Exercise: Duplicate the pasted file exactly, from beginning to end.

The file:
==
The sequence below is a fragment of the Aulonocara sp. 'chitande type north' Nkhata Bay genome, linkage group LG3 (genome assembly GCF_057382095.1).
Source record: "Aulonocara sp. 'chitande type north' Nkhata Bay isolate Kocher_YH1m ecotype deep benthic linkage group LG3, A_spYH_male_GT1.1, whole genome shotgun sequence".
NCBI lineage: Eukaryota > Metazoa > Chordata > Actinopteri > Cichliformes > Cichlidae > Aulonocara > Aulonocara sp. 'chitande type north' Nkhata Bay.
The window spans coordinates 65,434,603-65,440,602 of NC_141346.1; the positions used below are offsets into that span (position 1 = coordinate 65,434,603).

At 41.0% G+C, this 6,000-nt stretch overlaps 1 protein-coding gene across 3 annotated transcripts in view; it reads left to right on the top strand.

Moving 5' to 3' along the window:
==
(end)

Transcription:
The sequence below is a fragment of the Aulonocara sp. 'chitande type north' Nkhata Bay genome, linkage group LG3 (genome assembly GCF_057382095.1).
Source record: "Aulonocara sp. 'chitande type north' Nkhata Bay isolate Kocher_YH1m ecotype deep benthic linkage group LG3, A_spYH_male_GT1.1, whole genome shotgun sequence".
NCBI lineage: Eukaryota > Metazoa > Chordata > Actinopteri > Cichliformes > Cichlidae > Aulonocara > Aulonocara sp. 'chitande type north' Nkhata Bay.
The window spans coordinates 65,434,603-65,440,602 of NC_141346.1; the positions used below are offsets into that span (position 1 = coordinate 65,434,603).

At 41.0% G+C, this 6,000-nt stretch overlaps 1 protein-coding gene across 3 annotated transcripts in view; it reads left to right on the top strand.

Moving 5' to 3' along the window: